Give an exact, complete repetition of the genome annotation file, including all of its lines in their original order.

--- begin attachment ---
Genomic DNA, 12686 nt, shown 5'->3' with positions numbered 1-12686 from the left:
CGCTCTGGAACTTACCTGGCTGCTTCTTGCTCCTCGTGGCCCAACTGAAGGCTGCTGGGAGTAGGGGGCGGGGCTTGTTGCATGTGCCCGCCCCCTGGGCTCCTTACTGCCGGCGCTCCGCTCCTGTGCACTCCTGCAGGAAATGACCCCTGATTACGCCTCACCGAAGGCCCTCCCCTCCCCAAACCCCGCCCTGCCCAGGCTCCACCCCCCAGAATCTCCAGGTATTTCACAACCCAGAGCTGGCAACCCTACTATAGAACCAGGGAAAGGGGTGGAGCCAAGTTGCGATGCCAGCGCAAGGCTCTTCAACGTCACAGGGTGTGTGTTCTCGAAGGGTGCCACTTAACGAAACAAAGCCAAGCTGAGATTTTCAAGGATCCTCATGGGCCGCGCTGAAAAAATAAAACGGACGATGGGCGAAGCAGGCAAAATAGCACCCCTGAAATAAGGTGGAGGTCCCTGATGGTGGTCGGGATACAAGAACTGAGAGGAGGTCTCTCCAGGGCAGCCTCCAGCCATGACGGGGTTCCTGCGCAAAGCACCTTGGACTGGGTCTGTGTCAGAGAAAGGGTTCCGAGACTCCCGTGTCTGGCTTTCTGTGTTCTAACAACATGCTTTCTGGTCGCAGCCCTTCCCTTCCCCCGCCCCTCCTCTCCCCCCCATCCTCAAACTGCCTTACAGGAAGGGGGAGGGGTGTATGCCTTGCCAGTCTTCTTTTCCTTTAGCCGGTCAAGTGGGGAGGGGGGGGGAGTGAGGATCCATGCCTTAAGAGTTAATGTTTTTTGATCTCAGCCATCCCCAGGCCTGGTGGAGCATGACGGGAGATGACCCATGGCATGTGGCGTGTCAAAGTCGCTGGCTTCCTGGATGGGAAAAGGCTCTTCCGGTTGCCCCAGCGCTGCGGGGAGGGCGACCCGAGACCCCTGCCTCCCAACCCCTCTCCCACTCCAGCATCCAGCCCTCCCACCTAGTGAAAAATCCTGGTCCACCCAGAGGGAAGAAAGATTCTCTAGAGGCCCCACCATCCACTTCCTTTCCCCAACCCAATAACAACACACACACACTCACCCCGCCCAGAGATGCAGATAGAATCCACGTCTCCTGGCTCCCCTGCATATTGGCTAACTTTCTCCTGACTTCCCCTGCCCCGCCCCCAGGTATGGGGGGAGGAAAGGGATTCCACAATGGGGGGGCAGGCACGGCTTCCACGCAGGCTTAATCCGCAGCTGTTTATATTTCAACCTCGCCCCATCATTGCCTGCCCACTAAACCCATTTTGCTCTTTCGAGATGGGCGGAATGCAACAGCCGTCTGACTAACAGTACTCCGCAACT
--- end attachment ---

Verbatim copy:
Genomic DNA, 12686 nt, shown 5'->3' with positions numbered 1-12686 from the left:
CGCTCTGGAACTTACCTGGCTGCTTCTTGCTCCTCGTGGCCCAACTGAAGGCTGCTGGGAGTAGGGGGCGGGGCTTGTTGCATGTGCCCGCCCCCTGGGCTCCTTACTGCCGGCGCTCCGCTCCTGTGCACTCCTGCAGGAAATGACCCCTGATTACGCCTCACCGAAGGCCCTCCCCTCCCCAAACCCCGCCCTGCCCAGGCTCCACCCCCCAGAATCTCCAGGTATTTCACAACCCAGAGCTGGCAACCCTACTATAGAACCAGGGAAAGGGGTGGAGCCAAGTTGCGATGCCAGCGCAAGGCTCTTCAACGTCACAGGGTGTGTGTTCTCGAAGGGTGCCACTTAACGAAACAAAGCCAAGCTGAGATTTTCAAGGATCCTCATGGGCCGCGCTGAAAAAATAAAACGGACGATGGGCGAAGCAGGCAAAATAGCACCCCTGAAATAAGGTGGAGGTCCCTGATGGTGGTCGGGATACAAGAACTGAGAGGAGGTCTCTCCAGGGCAGCCTCCAGCCATGACGGGGTTCCTGCGCAAAGCACCTTGGACTGGGTCTGTGTCAGAGAAAGGGTTCCGAGACTCCCGTGTCTGGCTTTCTGTGTTCTAACAACATGCTTTCTGGTCGCAGCCCTTCCCTTCCCCCGCCCCTCCTCTCCCCCCCATCCTCAAACTGCCTTACAGGAAGGGGGAGGGGTGTATGCCTTGCCAGTCTTCTTTTCCTTTAGCCGGTCAAGTGGGGAGGGGGGGGGAGTGAGGATCCATGCCTTAAGAGTTAATGTTTTTTGATCTCAGCCATCCCCAGGCCTGGTGGAGCATGACGGGAGATGACCCATGGCATGTGGCGTGTCAAAGTCGCTGGCTTCCTGGATGGGAAAAGGCTCTTCCGGTTGCCCCAGCGCTGCGGGGAGGGCGACCCGAGACCCCTGCCTCCCAACCCCTCTCCCACTCCAGCATCCAGCCCTCCCACCTAGTGAAAAATCCTGGTCCACCCAGAGGGAAGAAAGATTCTCTAGAGGCCCCACCATCCACTTCCTTTCCCCAACCCAATAACAACACACACACACTCACCCCGCCCAGAGATGCAGATAGAATCCACGTCTCCTGGCTCCCCTGCATATTGGCTAACTTTCTCCTGACTTCCCCTGCCCCGCCCCCAGGTATGGGGGGAGGAAAGGGATTCCACAATGGGGGGGCAGGCACGGCTTCCACGCAGGCTTAATCCGCAGCTGTTTATATTTCAACCTCGCCCCATCATTGCCTGCCCACTAAACCCATTTTGCTCTTTCGAGATGGGCGGAATGCAACAGCCGTCTGACTAACAGTACTCCGCAACT